Category Archives: Births, Deaths, Marriages

Micah Edwards, Nevermore

By Frampton Jones

Yesterday, at midnight dreary, while I pondered, weak and weary, over one of my well thumbed volumes of forgotten island lore, while I nodded, nearly napping, suddenly there came a tapping, as of someone gently rapping, rapping at my chamber door. “Tis some visitor,” I muttered, “tapping at my chamber door — Micah Edwards, here once more.”

And it was a terrible habit. I don’t know why he did it and frankly it comes as little surprise to me that it caught up with him. Sane and sensible islanders do not go out at night and tap upon other people’s doors, or windows, or piping or chicken sheds…  I let him in of course, chided him thoroughly for his antisocial behaviour, and reluctantly let him back out into the night an hour or so later – to what purpose I know not. Many of us have had such visits from Micah over the years. I assume he was not able to sleep soundly.

He was found a little after dawn, pale and still and very cold. The cause of death is itself a mystery. Doc Willoughby said, “You know, I’m not sure he is dead, I think we should keep the body around for a bit in case he’s only sleeping. I had this terrible nightmare recently about burying someone who wasn’t dead, so I’d like to be on the safe side.”

Micah Edwards was always a bit on the morbid side, and the described funeral arrangements he left for us bear this out. Gothic designs for a tomb by the sea – which I doubt anyone is going to go through with because a great deal of work would be called for. However, since this morning, ravens have been gathering outside the mortuary, in unusual numbers. I am not sure what this signifies.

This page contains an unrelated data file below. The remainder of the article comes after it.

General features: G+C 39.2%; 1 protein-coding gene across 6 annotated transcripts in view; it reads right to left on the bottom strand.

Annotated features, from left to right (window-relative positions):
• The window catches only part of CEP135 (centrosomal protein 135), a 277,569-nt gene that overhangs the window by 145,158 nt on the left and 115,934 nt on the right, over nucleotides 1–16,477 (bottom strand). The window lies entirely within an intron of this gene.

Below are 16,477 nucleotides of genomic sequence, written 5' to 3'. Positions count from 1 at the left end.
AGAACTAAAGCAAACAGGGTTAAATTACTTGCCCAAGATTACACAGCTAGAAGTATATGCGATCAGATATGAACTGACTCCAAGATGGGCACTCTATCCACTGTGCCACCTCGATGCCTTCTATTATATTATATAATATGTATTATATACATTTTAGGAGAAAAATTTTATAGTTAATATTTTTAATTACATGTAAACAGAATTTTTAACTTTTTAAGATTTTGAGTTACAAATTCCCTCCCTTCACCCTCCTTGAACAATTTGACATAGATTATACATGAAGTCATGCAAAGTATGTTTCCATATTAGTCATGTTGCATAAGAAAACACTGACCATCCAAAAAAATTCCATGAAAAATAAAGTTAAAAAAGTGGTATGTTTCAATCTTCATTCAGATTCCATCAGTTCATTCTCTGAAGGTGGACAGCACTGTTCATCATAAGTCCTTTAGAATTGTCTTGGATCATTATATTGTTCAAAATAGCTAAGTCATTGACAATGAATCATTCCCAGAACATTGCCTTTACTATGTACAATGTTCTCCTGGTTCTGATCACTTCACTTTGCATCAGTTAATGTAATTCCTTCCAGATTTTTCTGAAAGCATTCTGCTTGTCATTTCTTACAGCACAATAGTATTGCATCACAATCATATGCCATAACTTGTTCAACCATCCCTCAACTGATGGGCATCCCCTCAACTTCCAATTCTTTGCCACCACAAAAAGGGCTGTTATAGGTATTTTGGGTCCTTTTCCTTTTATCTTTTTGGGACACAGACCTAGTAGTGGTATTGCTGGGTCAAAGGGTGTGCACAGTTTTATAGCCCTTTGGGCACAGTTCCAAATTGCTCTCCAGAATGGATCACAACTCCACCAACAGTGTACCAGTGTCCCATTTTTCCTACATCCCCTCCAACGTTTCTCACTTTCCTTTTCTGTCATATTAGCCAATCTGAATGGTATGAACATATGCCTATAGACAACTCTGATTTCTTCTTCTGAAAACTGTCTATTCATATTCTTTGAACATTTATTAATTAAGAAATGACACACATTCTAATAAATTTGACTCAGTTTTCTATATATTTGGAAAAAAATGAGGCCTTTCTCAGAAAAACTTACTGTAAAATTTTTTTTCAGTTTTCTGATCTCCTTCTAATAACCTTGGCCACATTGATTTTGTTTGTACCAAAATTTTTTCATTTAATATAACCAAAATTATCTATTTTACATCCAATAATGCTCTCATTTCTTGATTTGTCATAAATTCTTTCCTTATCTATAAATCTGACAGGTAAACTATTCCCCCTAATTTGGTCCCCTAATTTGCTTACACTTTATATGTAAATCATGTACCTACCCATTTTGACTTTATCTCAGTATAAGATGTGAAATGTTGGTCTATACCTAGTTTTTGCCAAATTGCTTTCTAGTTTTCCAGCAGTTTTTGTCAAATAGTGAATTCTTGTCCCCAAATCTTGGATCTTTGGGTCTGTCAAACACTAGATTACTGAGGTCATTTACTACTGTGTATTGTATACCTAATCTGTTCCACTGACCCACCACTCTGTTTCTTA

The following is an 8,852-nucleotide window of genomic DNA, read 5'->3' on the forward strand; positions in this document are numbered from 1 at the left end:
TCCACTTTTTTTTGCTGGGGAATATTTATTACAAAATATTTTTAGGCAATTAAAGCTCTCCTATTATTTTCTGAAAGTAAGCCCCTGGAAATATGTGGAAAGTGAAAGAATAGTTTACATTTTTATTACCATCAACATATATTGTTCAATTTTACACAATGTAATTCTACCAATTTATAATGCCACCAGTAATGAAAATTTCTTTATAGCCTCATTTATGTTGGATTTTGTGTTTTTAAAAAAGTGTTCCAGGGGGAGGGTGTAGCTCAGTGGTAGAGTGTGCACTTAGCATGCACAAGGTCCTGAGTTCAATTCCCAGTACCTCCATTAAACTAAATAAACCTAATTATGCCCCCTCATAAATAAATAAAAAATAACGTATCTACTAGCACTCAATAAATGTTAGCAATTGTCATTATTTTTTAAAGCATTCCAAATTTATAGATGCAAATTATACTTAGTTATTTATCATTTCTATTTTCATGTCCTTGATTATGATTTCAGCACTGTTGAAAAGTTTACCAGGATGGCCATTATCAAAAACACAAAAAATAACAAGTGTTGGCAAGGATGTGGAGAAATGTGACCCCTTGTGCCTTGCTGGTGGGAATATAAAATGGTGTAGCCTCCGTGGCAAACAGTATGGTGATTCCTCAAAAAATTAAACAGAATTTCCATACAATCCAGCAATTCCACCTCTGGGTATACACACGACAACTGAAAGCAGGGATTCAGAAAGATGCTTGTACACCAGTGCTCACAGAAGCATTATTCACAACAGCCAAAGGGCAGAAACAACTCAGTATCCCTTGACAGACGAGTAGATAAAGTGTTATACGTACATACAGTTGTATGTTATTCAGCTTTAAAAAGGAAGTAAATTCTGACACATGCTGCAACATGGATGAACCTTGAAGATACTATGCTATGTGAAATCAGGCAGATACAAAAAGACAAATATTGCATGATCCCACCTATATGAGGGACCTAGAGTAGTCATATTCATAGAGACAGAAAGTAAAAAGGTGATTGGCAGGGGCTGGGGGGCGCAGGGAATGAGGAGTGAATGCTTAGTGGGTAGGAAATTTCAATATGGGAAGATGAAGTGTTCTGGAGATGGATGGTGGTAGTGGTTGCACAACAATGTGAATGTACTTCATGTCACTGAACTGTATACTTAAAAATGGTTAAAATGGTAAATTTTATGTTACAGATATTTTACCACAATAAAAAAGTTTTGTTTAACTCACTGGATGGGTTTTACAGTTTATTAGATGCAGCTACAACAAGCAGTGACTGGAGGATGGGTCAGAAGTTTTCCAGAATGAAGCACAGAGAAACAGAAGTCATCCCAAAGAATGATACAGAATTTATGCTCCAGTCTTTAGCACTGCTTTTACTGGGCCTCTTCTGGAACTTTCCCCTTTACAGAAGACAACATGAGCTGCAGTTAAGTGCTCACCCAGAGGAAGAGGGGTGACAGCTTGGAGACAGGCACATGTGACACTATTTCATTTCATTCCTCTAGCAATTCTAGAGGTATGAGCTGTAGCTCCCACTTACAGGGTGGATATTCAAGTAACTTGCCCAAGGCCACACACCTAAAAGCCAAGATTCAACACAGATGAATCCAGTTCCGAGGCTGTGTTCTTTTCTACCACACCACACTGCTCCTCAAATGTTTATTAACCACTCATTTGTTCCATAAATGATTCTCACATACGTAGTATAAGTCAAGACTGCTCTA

As the weather is cold and the body will keep, the consensus is that Doc Willoughby may be right, and that the funeral should be delayed.


(And if you’d like to know what Micah Edwards has done to Edgar Allen Poe, aided and abetted by Tom Brown, check out Li’l Eddie –  )

Megan and the curse of the black dog

By Frampton Jones

Nearly a month ago, we lost Craig as he tried to protect us from mermaids. His death was, in part caused by an ominous black dog appearing on the beach. Folklorist Idris Po tells me that in some cultures, the black dog is seen as an omen of death and that this black dog may have been a manifestation of such mythology. Idris Po has been studying how folklore manifests here for some time, based, as I understand it on the knowledge that there are rather a lot of stories in which folklorists are the first to die from occult interference.

Megan already had one large, black dog of uncertain provenance. To the best of anyone’s knowledge, it behaved very much like a normal dog, aside from being more alive than is typical of our island hounds. This experience perhaps inclined her to think kindly of the black dog that appeared just before Craig’s death.

I grant you, it was a substantial and corporeal sort of dog, and not the kind of phantom Po tells me tend to presage death. It was however, also a rather hungry and slightly rabid dog. It greeted Megan with great enthusiasm, and promptly ate her.

“Normal dogs don’t tend to devour people whole in quite this way,” Idris Po said. “I saw the whole thing from a safe distance and am mystified. One massive gulp. It was impressive, but also disturbing.”

Friends of Megan intend to put up a sign warning people about the dog. Hopefully this will go better than Craig’s mermaid warning sign.

The Hopeless Maine Scientific Society intends to send a research party to investigate the status of the dog.  And we all know what that means.

Idris Po says he thinks he’s doing well for a folklorist in a scenario of folkloric danger, but that kind of optimism means we can probably expect to hear of his demise shortly.